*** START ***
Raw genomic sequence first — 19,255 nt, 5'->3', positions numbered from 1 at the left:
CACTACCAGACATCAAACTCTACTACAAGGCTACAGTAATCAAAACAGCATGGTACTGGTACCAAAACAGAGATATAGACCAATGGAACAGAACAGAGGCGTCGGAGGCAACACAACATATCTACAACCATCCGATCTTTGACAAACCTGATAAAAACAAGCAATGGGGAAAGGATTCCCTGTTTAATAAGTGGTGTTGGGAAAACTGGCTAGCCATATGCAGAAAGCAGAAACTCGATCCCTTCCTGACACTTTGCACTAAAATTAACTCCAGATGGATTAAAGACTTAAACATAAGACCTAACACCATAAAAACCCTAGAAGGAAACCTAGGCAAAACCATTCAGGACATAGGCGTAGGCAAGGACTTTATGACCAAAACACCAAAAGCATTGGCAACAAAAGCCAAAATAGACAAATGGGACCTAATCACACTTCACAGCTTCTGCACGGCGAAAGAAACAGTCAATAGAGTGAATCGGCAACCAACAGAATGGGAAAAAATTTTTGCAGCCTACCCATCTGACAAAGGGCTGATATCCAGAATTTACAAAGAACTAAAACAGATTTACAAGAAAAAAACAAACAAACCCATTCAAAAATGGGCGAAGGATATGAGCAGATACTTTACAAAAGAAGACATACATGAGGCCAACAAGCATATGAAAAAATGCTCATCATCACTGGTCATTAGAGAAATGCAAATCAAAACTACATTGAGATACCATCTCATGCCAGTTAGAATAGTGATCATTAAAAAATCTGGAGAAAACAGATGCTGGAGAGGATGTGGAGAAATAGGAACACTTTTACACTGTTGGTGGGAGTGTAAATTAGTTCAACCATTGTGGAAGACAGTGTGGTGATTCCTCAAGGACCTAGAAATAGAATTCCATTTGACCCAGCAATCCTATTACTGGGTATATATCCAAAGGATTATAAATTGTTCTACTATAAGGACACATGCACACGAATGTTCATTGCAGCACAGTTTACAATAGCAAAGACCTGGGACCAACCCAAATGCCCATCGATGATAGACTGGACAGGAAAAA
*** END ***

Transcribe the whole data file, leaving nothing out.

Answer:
Raw genomic sequence first — 19,255 nt, 5'->3', positions numbered from 1 at the left:
CACTACCAGACATCAAACTCTACTACAAGGCTACAGTAATCAAAACAGCATGGTACTGGTACCAAAACAGAGATATAGACCAATGGAACAGAACAGAGGCGTCGGAGGCAACACAACATATCTACAACCATCCGATCTTTGACAAACCTGATAAAAACAAGCAATGGGGAAAGGATTCCCTGTTTAATAAGTGGTGTTGGGAAAACTGGCTAGCCATATGCAGAAAGCAGAAACTCGATCCCTTCCTGACACTTTGCACTAAAATTAACTCCAGATGGATTAAAGACTTAAACATAAGACCTAACACCATAAAAACCCTAGAAGGAAACCTAGGCAAAACCATTCAGGACATAGGCGTAGGCAAGGACTTTATGACCAAAACACCAAAAGCATTGGCAACAAAAGCCAAAATAGACAAATGGGACCTAATCACACTTCACAGCTTCTGCACGGCGAAAGAAACAGTCAATAGAGTGAATCGGCAACCAACAGAATGGGAAAAAATTTTTGCAGCCTACCCATCTGACAAAGGGCTGATATCCAGAATTTACAAAGAACTAAAACAGATTTACAAGAAAAAAACAAACAAACCCATTCAAAAATGGGCGAAGGATATGAGCAGATACTTTACAAAAGAAGACATACATGAGGCCAACAAGCATATGAAAAAATGCTCATCATCACTGGTCATTAGAGAAATGCAAATCAAAACTACATTGAGATACCATCTCATGCCAGTTAGAATAGTGATCATTAAAAAATCTGGAGAAAACAGATGCTGGAGAGGATGTGGAGAAATAGGAACACTTTTACACTGTTGGTGGGAGTGTAAATTAGTTCAACCATTGTGGAAGACAGTGTGGTGATTCCTCAAGGACCTAGAAATAGAATTCCATTTGACCCAGCAATCCTATTACTGGGTATATATCCAAAGGATTATAAATTGTTCTACTATAAGGACACATGCACACGAATGTTCATTGCAGCACAGTTTACAATAGCAAAGACCTGGGACCAACCCAAATGCCCATCGATGATAGACTGGACAGGAAAAA